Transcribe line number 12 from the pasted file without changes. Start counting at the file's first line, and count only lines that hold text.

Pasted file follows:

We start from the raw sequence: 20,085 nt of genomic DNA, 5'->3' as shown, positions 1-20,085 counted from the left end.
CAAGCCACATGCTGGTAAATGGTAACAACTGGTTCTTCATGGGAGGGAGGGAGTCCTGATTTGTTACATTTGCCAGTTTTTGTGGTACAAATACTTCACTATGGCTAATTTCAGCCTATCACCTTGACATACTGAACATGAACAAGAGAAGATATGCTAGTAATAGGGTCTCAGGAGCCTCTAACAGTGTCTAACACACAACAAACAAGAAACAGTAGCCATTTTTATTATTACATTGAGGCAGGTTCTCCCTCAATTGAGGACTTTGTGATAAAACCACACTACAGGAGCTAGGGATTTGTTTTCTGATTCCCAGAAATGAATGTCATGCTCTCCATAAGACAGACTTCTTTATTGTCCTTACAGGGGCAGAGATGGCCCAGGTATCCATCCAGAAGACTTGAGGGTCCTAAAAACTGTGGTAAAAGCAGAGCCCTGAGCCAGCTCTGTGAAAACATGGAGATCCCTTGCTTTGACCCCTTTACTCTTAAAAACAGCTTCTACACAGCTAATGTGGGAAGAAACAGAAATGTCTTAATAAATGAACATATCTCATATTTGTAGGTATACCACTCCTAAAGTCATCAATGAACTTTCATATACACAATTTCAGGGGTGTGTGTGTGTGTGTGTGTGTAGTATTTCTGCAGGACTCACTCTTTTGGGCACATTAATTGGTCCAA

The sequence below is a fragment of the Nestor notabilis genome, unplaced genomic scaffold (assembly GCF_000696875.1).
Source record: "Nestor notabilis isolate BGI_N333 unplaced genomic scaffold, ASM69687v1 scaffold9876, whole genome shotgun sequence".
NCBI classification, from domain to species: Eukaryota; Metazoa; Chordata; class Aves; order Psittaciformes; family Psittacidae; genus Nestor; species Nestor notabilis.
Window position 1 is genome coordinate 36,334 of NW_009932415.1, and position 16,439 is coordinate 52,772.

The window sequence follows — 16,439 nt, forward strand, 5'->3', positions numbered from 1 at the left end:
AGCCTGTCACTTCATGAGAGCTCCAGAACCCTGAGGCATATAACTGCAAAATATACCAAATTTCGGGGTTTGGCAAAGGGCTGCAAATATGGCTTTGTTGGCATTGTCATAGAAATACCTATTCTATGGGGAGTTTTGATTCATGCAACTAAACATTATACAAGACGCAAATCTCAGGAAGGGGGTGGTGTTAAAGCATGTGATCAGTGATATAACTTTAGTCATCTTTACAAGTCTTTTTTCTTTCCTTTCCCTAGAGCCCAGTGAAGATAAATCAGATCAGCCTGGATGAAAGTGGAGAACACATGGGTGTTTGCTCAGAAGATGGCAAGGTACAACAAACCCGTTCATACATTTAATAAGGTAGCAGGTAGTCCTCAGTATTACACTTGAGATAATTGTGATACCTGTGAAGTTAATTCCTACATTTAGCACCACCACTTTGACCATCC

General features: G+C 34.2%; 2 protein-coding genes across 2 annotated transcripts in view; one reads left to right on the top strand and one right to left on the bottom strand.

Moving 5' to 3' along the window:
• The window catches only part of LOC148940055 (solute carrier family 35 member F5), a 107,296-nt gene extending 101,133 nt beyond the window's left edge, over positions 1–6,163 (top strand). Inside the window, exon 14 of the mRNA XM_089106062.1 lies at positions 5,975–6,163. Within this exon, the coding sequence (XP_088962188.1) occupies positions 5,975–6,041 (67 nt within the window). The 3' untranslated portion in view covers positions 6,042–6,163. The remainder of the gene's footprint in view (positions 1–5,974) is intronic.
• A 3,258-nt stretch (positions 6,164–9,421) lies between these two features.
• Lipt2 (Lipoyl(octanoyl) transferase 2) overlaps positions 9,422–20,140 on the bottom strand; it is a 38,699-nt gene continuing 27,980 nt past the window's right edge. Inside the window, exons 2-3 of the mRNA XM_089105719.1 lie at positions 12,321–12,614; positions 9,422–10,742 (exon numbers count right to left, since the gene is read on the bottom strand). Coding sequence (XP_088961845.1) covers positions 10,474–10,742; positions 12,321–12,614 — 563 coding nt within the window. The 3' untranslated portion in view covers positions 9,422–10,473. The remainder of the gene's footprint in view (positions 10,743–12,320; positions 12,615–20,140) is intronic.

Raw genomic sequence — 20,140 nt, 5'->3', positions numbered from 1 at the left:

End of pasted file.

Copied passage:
• A 3,258-nt stretch (positions 6,164–9,421) lies between these two features.